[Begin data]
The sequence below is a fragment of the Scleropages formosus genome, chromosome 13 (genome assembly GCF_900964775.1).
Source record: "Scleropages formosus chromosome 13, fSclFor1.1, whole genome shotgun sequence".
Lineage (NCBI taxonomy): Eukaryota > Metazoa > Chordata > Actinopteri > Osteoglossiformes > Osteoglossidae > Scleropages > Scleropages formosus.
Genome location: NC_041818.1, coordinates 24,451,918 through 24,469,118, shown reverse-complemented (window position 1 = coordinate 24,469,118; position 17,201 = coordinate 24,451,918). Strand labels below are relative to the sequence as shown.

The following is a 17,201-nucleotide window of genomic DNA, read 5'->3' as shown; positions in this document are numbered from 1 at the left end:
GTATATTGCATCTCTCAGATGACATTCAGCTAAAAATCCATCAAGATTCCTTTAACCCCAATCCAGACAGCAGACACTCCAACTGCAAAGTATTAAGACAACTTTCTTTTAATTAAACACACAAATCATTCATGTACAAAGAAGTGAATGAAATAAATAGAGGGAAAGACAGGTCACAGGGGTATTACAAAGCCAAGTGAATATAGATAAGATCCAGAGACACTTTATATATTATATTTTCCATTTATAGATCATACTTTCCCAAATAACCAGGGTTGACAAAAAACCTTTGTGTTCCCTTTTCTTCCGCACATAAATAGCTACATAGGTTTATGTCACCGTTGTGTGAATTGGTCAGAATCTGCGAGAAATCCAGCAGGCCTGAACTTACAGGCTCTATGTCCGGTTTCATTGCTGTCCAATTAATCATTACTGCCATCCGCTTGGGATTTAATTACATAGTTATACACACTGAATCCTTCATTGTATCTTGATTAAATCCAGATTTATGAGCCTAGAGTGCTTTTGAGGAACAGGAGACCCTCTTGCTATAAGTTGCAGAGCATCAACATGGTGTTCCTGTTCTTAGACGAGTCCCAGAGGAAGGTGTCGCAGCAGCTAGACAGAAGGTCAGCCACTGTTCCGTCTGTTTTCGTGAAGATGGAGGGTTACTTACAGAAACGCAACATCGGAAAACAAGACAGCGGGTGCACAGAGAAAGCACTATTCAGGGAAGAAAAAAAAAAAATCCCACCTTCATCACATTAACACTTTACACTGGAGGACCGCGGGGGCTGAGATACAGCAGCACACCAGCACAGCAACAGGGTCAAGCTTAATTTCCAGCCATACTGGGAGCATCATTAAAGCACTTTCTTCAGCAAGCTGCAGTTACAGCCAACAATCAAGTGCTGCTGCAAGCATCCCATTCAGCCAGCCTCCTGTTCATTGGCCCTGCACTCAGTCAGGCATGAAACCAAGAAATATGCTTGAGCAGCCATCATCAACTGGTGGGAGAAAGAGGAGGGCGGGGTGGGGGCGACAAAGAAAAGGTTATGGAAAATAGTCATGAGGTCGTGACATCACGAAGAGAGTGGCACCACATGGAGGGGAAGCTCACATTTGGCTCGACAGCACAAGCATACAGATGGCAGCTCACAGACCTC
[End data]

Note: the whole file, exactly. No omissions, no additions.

The sequence below is a fragment of the Scleropages formosus genome, chromosome 13 (genome assembly GCF_900964775.1).
Source record: "Scleropages formosus chromosome 13, fSclFor1.1, whole genome shotgun sequence".
Lineage (NCBI taxonomy): Eukaryota > Metazoa > Chordata > Actinopteri > Osteoglossiformes > Osteoglossidae > Scleropages > Scleropages formosus.
Genome location: NC_041818.1, coordinates 24,451,918 through 24,469,118, shown reverse-complemented (window position 1 = coordinate 24,469,118; position 17,201 = coordinate 24,451,918). Strand labels below are relative to the sequence as shown.

The following is a 17,201-nucleotide window of genomic DNA, read 5'->3' as shown; positions in this document are numbered from 1 at the left end:
GTATATTGCATCTCTCAGATGACATTCAGCTAAAAATCCATCAAGATTCCTTTAACCCCAATCCAGACAGCAGACACTCCAACTGCAAAGTATTAAGACAACTTTCTTTTAATTAAACACACAAATCATTCATGTACAAAGAAGTGAATGAAATAAATAGAGGGAAAGACAGGTCACAGGGGTATTACAAAGCCAAGTGAATATAGATAAGATCCAGAGACACTTTATATATTATATTTTCCATTTATAGATCATACTTTCCCAAATAACCAGGGTTGACAAAAAACCTTTGTGTTCCCTTTTCTTCCGCACATAAATAGCTACATAGGTTTATGTCACCGTTGTGTGAATTGGTCAGAATCTGCGAGAAATCCAGCAGGCCTGAACTTACAGGCTCTATGTCCGGTTTCATTGCTGTCCAATTAATCATTACTGCCATCCGCTTGGGATTTAATTACATAGTTATACACACTGAATCCTTCATTGTATCTTGATTAAATCCAGATTTATGAGCCTAGAGTGCTTTTGAGGAACAGGAGACCCTCTTGCTATAAGTTGCAGAGCATCAACATGGTGTTCCTGTTCTTAGACGAGTCCCAGAGGAAGGTGTCGCAGCAGCTAGACAGAAGGTCAGCCACTGTTCCGTCTGTTTTCGTGAAGATGGAGGGTTACTTACAGAAACGCAACATCGGAAAACAAGACAGCGGGTGCACAGAGAAAGCACTATTCAGGGAAGAAAAAAAAAAAATCCCACCTTCATCACATTAACACTTTACACTGGAGGACCGCGGGGGCTGAGATACAGCAGCACACCAGCACAGCAACAGGGTCAAGCTTAATTTCCAGCCATACTGGGAGCATCATTAAAGCACTTTCTTCAGCAAGCTGCAGTTACAGCCAACAATCAAGTGCTGCTGCAAGCATCCCATTCAGCCAGCCTCCTGTTCATTGGCCCTGCACTCAGTCAGGCATGAAACCAAGAAATATGCTTGAGCAGCCATCATCAACTGGTGGGAGAAAGAGGAGGGCGGGGTGGGGGCGACAAAGAAAAGGTTATGGAAAATAGTCATGAGGTCGTGACATCACGAAGAGAGTGGCACCACATGGAGGGGAAGCTCACATTTGGCTCGACAGCACAAGCATACAGATGGCAGCTCACAGACCTC